Submissions in! Jan and I (Nicholas) proposed an open session for this year’s Society for the Social Studies of Science meeting in San Diego this fall. We already have 18 submissions for the one session, which — at least I think — is the highest level of interest we’ve had in the state/stateness area of STS in the last few years of organizing these panels/sessions. Obviously, this is very cool, and we are stoked. If you sent us an abstract, thank you; they look great. Looks like we’ve got a month to put the abstracts into order. We are being allotted 15 total spots to spread over 3 sessions, which will also be the biggest set of sessions we’ve been allowed to host.
Timing: According to the webpage about the conference, by 12 May 2013 abstract submitters should learn of their acceptance notification and the placement of their respective papers (the day afterward, early registration starts, coincidentally).
Also, for those unfamiliar with the sessions we promote: We called the proposed session “State Multiplicity, Performativity and Materiality: Current STS Research on State and Stateness,” and our brief description reads:
Annual Meeting of the Society for Social Studies of Science (4S), October 9 – 12, 2013 — San Diego, California
Open Session 43. State Multiplicity, Performativity and Materiality: Current STS Research on State and Stateness
Organizers: Jan-Hendrik Passoth; Nicholas J. Rowland
Currently, science and technology studies is rich with opportunity to conceptualize the state and comment on its consequences for global living. While long under the conceptual jurisdiction of traditional political science, political sociology, and political history, scholars in science and technology studies have, with their own concepts and style, taken to rethinking the state and, with renewed nuance, capture its many and multiple influences in our (decidedly) material world. Similar to the move made by scholars in the social studies of finance, when they showed us how to rethink economic sociology, recent work on the machinery and infrastructure of governing is growing in significance. We see large empirical studies of water infrastructure in India, Columbia, and US states such as California, research on public transportation systems and global logistics, work about census creation and population data gathering as well as growing and genuine theoretical contributions to state theory and theories of stateness have all been published in recent years.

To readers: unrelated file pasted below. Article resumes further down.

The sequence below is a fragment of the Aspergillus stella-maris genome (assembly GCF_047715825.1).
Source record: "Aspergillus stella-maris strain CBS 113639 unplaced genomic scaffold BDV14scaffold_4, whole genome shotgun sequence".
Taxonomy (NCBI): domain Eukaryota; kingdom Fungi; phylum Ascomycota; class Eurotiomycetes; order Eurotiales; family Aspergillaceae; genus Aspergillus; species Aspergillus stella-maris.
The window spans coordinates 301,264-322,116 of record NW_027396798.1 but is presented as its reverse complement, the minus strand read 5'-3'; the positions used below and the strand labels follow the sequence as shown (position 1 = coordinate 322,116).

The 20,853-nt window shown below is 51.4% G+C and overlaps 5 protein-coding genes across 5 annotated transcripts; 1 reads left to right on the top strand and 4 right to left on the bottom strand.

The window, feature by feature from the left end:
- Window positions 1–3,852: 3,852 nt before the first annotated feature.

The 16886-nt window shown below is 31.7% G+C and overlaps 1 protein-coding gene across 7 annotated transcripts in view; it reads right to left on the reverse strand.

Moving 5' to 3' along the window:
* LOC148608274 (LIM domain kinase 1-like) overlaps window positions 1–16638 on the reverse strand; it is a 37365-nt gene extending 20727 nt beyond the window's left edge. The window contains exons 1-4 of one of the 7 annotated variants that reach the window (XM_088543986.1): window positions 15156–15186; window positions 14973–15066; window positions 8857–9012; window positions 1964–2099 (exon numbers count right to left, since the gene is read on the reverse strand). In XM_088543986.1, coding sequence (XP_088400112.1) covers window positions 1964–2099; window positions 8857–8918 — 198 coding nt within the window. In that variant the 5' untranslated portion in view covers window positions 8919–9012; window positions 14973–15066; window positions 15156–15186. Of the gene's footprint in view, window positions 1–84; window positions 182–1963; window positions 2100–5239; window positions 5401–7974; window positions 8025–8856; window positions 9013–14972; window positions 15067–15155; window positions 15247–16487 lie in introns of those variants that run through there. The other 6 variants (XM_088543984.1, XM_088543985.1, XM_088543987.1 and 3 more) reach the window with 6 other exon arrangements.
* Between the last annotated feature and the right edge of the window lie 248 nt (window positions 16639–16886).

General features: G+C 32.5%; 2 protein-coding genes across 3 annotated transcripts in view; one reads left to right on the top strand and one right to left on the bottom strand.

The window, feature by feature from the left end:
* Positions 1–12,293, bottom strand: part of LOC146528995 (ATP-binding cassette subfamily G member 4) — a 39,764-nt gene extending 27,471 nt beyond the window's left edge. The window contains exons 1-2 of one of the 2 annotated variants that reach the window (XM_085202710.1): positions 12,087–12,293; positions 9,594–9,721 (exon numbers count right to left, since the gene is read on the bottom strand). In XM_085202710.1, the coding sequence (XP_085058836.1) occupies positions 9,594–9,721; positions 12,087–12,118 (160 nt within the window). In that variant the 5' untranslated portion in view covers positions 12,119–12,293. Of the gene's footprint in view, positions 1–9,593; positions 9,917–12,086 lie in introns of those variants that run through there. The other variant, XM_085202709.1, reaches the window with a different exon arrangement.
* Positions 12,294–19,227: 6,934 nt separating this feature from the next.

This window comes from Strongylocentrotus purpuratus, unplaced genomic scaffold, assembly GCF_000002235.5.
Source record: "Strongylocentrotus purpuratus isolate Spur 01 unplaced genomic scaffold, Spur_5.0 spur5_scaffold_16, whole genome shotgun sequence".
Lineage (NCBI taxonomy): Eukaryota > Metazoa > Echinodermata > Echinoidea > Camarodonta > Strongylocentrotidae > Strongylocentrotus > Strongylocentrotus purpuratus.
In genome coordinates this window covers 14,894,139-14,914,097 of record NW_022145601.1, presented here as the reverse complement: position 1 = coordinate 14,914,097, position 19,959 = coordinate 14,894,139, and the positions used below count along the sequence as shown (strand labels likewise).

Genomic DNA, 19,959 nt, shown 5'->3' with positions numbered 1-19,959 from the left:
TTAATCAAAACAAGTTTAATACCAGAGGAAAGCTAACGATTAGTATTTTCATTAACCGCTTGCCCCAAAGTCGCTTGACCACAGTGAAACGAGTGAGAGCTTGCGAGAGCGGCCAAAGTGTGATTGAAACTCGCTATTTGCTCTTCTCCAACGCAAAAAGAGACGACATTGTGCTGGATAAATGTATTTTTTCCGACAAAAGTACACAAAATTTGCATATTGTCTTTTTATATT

The upshot: Conceptual lens such as multiplicity, performativity, and materiality, which are central to contemporary science and technology studies, provide one such direction toward an explicitly science and technology studies perspective on the state. We believe that this line of thinking, if properly developed in-house by science and technology studies scholars, has the potential to produce discourse-changing research even among our friends in traditional political science, sociology, and history. This open panel will consist of two or three sessions. We invite empirical and theoretical contributions on a wide variety of topics, regions, and theoretical approaches. We encourage work-in-progress as well as more mature projects to the session. We especially invite papers on the multiple ontologies of political entities such as states, the performativity of social and political theory, and the materialities of governing modern states and their environs.